In the late 1980s and early 1990s, Kerala was India’s biggest football hub. Many renowned footballers like IM Vijayan and Jo Paul Ancheri came from the region. However, one player in particular by name of VP Sathyan was lost in history and never got any recognition.
VP Sathyan – The forgotten Football Captain of India
VP Sathyan, even if he was the former captain of the Indian Football team, is still only remembered for his mesmerizing 35-yard footer in the 1986 Merdeka tournament against South Korea. His magical goal took India into the semi-finals. Along with that Sathyan helped end Kerala’s 17-year Santosh Trophy title drought in 1992 and was part of the India squad that won the gold medal at the 1995 SAF Games in Chennai.
However, despite these heroic performances, the name and fame that followed fellow Kerala players IM Vijayan and Jo Paul Ancheri never came his way.
VP Sathyan belonged to that golden generation of Kerala players in the late 1980s and the early 1990s that lifted Santosh Trophy for Kerala (1992 – for the second time) and also won the Federation Cup and Durand Cup, first with Kerala Police and later with FC Kochin.
That golden lineup from Kerala had players like C V Pappachan, IM Vijayan, Jo Paul Ancheri, Sharafali, et al. Although VP Sathyan has scored some memorable goals (the 35 meters long- rocket-shot versus South Korea in 1986 is a classic) for India, he was a natural defender. Due to his calm and composed behavior on-field, he never made headlines, but his awe-inspiring defending skills was his reflection on the determination to succeed and to fight for team cause.
IM Vijayan and Ancheri remember their captain
“I think it had a lot to do with his role of being a defender in the side,” Vijayan told ESPN.
“We played many matches together in the national team with him as captain and me serving as vice-captain. I used to often joke with him that he should consider retiring so that I get a chance at captaincy. He rarely got the limelight but his indispensability in the team was evident when he missed even one match.”
Vijayan further adds, “I remember, he had two yellow cards so couldn’t play against South Korea in Seoul at the 1993 World Cup qualifiers. I was named a captain. But with our best defender out, even the goalkeeper Hemanta Dora felt unnerved and fell sick. Indian ended up losing 7-0. That’s the kind of difference a player like VP Sathyan could make to the team.”
Jo Paul Ancheri, who also played under Sathyan’s captaincy, remembers him as a player who stayed on in the practice field long after the rest of the team members had cleared out.-- Advertisement --
“He was a terrific player with an intimidating exterior, but a soft heart and a crazy love for the game. When I was young, I traveled everywhere from Thrissur to Coimbatore to watch him play. Even when I came into the sport, money was little and opportunities few so he encouraged me to try my luck in Kolkata clubs. There was so much more he deserved, but so little of it that he actually got.”
VP Sathyan – Story of the Unsung Hero (Biopic based on his life)
Prajesh Sen, the director of the film, VP Sathyan – Story of the Unsung Hero throws light on the life of anonymity that VP Sathyan lived through the re-telling of an incident that took place at the Bengaluru airport when he was still India captain.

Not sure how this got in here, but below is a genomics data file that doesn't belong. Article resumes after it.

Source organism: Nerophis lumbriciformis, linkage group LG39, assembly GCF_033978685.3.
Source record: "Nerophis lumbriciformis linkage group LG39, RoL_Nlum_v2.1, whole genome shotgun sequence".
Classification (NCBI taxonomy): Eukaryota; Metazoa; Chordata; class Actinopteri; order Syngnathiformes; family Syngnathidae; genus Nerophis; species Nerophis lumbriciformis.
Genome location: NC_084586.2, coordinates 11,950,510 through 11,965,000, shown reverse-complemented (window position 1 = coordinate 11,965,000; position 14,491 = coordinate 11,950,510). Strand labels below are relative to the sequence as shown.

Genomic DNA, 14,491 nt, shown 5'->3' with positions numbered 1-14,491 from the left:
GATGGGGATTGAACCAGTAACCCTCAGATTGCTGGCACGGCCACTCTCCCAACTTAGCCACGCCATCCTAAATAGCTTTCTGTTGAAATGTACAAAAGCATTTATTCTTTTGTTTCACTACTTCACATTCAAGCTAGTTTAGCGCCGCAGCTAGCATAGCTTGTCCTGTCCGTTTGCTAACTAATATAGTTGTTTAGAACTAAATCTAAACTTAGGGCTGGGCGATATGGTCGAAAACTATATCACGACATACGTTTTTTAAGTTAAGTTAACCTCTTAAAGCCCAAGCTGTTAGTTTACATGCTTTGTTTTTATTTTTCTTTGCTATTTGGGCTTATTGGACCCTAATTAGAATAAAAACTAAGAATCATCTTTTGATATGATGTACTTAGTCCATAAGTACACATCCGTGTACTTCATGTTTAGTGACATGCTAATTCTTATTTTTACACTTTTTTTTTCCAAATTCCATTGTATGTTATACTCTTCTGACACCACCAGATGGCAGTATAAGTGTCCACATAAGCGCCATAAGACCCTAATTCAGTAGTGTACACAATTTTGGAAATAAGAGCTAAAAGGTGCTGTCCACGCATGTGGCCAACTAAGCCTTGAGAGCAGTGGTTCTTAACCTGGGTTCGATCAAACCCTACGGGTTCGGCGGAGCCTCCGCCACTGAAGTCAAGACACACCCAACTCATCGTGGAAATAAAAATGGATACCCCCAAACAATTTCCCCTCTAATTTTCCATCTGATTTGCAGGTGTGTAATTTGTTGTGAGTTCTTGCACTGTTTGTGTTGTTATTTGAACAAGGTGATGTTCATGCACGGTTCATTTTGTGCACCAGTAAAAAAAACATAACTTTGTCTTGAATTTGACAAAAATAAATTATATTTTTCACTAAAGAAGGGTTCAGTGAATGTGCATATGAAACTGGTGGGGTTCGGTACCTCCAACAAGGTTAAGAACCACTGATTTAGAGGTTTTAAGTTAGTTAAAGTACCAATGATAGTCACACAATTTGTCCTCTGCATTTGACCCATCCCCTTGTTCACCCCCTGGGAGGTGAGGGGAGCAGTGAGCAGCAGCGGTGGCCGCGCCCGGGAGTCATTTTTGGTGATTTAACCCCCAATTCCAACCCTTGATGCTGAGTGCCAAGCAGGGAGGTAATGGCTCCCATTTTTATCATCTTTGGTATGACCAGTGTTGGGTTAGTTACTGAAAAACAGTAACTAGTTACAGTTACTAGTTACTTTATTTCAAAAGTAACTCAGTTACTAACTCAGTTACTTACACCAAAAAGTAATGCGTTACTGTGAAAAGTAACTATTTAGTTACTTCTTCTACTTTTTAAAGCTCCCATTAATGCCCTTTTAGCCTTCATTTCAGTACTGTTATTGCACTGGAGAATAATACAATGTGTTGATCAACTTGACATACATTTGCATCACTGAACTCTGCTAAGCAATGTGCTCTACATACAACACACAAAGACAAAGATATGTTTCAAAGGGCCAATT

In the movie (or the scene) VP Sathyan is shown absorbed reading a newspaper at the airport. His wife is teasing him for not being recognized by anyone around. At that moment a young girl walks up to him, introduces herself as a sports fan and requests for a pen. The couple exchanged glances of joy thinking that finally, someone is recognizing him. However, it’s a short-lived happiness as she takes that pen walks off to seek an autograph of Ravi Shastri in the VIP lounge.
The Irony of Indian sports is such that VP Sathyan hasn’t even bestowed with an Arjuna Award.
Sathyan commits suicide
In 2006, at the age of 41, VP Sathyan commited suicide by jumping in front of a suburban electric train at the Pallavaram station in Chennai. There were four suicide notes recovered from his body, which were addressed to different people.
Anitha, his wife says that “He used to tell me how despite the suicidal tendencies he never could get himself to take such an extreme step.
“He carried suicide notes with him, but he did not intent to end his life. I was pained when after his death everyone wrote about how financial crisis drove him to death, which is not true.
Football was everything for him.”
She further adds, “He played with a steel rod implanted in his left leg throughout his life after suffering a serious injury as a young child. It got worse as his career progressed and doctors advised us to remove the rod, but he feared it might take him away from the sport and never agreed for it. But once he was no longer in a position to continue playing, he was totally crushed. He couldn’t make peace with a life away from football.”
As promoters of Indian Sports, we feel dejected that such an amazing Indian talent never got his due. Though the once playing with him at the time became highly successful and earned great fame and name. This miss-match of not getting recognition for talented players is the reason KreedOn was started. And in future as well we will bring up the life and times of such amazing Indian sportspersons.